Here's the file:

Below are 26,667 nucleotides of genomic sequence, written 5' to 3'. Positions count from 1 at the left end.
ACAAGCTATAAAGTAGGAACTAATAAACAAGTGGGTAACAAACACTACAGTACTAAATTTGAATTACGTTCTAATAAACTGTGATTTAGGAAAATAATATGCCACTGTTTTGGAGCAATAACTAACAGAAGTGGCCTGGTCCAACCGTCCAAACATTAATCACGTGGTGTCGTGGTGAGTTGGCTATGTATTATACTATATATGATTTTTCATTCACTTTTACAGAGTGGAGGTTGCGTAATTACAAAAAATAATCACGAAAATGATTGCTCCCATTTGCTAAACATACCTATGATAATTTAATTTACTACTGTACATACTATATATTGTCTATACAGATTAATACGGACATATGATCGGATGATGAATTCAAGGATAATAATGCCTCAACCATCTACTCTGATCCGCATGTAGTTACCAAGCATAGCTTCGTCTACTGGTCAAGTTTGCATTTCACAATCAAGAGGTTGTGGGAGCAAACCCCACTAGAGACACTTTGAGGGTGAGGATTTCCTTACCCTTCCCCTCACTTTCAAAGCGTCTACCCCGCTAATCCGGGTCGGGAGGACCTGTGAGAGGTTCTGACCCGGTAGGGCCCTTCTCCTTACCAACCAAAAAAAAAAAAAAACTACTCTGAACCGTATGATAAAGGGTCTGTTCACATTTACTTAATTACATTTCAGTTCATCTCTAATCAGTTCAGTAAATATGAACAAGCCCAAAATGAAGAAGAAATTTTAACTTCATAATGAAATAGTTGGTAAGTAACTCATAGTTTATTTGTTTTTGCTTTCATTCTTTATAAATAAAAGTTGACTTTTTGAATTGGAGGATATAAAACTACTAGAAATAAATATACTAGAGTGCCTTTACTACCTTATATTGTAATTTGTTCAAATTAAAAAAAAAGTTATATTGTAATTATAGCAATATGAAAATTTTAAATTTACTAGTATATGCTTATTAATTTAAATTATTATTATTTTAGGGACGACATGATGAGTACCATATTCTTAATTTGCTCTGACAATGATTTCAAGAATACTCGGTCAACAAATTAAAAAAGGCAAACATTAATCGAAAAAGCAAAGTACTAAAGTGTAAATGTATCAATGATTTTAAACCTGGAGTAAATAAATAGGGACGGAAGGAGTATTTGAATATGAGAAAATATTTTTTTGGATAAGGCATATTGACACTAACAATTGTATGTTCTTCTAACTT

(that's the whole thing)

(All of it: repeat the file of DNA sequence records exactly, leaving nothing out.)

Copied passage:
Below are 26,667 nucleotides of genomic sequence, written 5' to 3'. Positions count from 1 at the left end.
ACAAGCTATAAAGTAGGAACTAATAAACAAGTGGGTAACAAACACTACAGTACTAAATTTGAATTACGTTCTAATAAACTGTGATTTAGGAAAATAATATGCCACTGTTTTGGAGCAATAACTAACAGAAGTGGCCTGGTCCAACCGTCCAAACATTAATCACGTGGTGTCGTGGTGAGTTGGCTATGTATTATACTATATATGATTTTTCATTCACTTTTACAGAGTGGAGGTTGCGTAATTACAAAAAATAATCACGAAAATGATTGCTCCCATTTGCTAAACATACCTATGATAATTTAATTTACTACTGTACATACTATATATTGTCTATACAGATTAATACGGACATATGATCGGATGATGAATTCAAGGATAATAATGCCTCAACCATCTACTCTGATCCGCATGTAGTTACCAAGCATAGCTTCGTCTACTGGTCAAGTTTGCATTTCACAATCAAGAGGTTGTGGGAGCAAACCCCACTAGAGACACTTTGAGGGTGAGGATTTCCTTACCCTTCCCCTCACTTTCAAAGCGTCTACCCCGCTAATCCGGGTCGGGAGGACCTGTGAGAGGTTCTGACCCGGTAGGGCCCTTCTCCTTACCAACCAAAAAAAAAAAAAAACTACTCTGAACCGTATGATAAAGGGTCTGTTCACATTTACTTAATTACATTTCAGTTCATCTCTAATCAGTTCAGTAAATATGAACAAGCCCAAAATGAAGAAGAAATTTTAACTTCATAATGAAATAGTTGGTAAGTAACTCATAGTTTATTTGTTTTTGCTTTCATTCTTTATAAATAAAAGTTGACTTTTTGAATTGGAGGATATAAAACTACTAGAAATAAATATACTAGAGTGCCTTTACTACCTTATATTGTAATTTGTTCAAATTAAAAAAAAAGTTATATTGTAATTATAGCAATATGAAAATTTTAAATTTACTAGTATATGCTTATTAATTTAAATTATTATTATTTTAGGGACGACATGATGAGTACCATATTCTTAATTTGCTCTGACAATGATTTCAAGAATACTCGGTCAACAAATTAAAAAAGGCAAACATTAATCGAAAAAGCAAAGTACTAAAGTGTAAATGTATCAATGATTTTAAACCTGGAGTAAATAAATAGGGACGGAAGGAGTATTTGAATATGAGAAAATATTTTTTTGGATAAGGCATATTGACACTAACAATTGTATGTTCTTCTAACTT